5 Quick and Easy Things to Do When You Have Neck Pain
by Justine Calderwood, PT, MSPT
1) Check your pillow and see how well it supports your neck while you are sleeping. If you are a side-sleeper, make sure your pillow isn’t too fluffy or too flat…it should allow your neck to be a neutral position when you rest your head, meaning your head isn’t side-bent up or down. If you are a back sleeper, try rolling up a hand towel and placing it under the curve of your neck for extra support. You can place the towel roll inside your pillow case to keep it in place. Again, try to achieve a neutral position by having a pillow that isn’t too big or too small. NEVER sleep on your stomach….this cuts off the blood supply to your brain and places too much stress on the joints of your neck and jaw.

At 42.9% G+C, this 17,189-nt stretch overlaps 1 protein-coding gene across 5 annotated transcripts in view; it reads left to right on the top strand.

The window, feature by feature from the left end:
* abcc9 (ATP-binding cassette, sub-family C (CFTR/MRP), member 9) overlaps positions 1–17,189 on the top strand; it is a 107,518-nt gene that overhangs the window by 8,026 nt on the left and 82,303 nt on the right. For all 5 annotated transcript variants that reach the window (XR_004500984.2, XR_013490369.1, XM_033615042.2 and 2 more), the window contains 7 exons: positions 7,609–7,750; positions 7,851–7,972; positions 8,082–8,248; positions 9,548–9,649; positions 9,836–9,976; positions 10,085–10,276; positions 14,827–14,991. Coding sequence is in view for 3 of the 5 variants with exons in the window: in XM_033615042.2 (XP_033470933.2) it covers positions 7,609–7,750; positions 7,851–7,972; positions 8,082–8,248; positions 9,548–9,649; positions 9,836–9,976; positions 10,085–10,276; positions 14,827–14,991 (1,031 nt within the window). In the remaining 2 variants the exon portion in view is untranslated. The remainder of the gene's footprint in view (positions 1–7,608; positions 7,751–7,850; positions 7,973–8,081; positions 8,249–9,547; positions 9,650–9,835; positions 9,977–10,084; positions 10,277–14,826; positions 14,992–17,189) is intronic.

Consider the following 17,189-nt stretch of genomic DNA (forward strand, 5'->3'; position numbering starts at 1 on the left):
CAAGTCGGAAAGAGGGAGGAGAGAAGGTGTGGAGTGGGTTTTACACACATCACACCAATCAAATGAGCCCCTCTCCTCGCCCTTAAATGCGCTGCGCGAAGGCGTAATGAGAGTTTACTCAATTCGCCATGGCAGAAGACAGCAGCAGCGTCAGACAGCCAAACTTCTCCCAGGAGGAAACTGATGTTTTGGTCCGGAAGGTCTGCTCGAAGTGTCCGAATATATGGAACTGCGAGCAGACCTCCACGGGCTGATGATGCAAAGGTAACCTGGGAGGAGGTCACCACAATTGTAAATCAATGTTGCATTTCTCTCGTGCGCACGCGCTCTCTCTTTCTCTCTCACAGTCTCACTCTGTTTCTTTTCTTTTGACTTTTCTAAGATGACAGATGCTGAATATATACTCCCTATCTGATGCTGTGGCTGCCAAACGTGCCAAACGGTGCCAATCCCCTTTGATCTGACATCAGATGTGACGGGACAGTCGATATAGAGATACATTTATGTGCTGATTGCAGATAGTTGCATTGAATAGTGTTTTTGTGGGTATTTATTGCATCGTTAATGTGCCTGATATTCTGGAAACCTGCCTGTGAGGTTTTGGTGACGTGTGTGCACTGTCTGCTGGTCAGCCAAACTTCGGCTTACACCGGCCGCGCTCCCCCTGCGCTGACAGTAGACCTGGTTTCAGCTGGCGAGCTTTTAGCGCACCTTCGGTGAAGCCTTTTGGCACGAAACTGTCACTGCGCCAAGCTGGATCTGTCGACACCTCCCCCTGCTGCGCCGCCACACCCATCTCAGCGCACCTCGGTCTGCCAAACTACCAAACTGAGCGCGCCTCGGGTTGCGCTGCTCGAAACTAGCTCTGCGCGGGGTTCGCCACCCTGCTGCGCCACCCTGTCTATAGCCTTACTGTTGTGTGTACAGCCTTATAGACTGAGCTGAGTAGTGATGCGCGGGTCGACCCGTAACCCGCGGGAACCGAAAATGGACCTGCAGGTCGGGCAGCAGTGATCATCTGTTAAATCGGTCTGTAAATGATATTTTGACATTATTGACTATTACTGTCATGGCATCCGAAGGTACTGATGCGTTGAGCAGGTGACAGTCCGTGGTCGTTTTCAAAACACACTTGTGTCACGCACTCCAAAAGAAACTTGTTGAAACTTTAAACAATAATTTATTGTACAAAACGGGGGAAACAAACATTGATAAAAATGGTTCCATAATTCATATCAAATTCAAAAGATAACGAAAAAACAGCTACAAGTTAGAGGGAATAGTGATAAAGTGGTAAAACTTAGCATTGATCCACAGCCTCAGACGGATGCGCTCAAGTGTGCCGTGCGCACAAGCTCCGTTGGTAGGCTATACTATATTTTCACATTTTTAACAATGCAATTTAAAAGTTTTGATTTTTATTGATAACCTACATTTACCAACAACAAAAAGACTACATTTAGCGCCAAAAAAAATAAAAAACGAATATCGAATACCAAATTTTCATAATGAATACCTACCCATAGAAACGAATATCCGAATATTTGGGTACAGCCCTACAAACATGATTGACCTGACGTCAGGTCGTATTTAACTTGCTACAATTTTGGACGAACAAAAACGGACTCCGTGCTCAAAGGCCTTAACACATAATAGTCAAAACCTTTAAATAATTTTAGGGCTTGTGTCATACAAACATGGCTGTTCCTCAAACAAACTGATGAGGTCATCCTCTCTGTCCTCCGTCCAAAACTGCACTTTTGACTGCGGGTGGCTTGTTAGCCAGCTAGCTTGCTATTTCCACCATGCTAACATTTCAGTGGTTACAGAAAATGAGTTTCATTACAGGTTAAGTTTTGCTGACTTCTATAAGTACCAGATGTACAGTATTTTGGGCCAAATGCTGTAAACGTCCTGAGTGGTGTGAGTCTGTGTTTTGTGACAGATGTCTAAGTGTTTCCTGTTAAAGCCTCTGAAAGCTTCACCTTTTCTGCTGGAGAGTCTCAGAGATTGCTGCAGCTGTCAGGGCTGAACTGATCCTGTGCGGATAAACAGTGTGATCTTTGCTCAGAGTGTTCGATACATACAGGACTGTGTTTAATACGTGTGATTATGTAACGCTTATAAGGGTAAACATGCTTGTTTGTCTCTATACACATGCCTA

2) If you have a stiff neck that makes it difficult to turn and look over your shoulder, thereby limiting your driving ability, try some gentle neck stretches. The best position to start in is lying on your back. This gives your neck a break from having to hold your head up. While lying on your back, turn and look over your right shoulder, going only go as far as you can until you feel a gentle stretch, but not pain. Hold for 3 minutes or longer, allowing your neck to relax and your head to turn further, as if you’re melting into the motion. Repeat to the other side. Now try looking up, feeling a stretch in the front of your neck and maybe even into your chest. You can increase the stretch by placing your hands just below your collar bones and allowing your hands to gently pull toward your feet. Again, hold for 3 minutes or longer, allowing the muscles that line the front of your neck to melt and lengthen. Most people don’t have as much difficulty looking down, but if you do, simply tuck your chin toward your chest and feel the muscles of your neck and upper back elongate as you hold the stretch for 3 minutes or longer. It’s best to do these stretches without distractions, so try to find create a quiet and comfortable place so you can tune into the subtle melting of your body.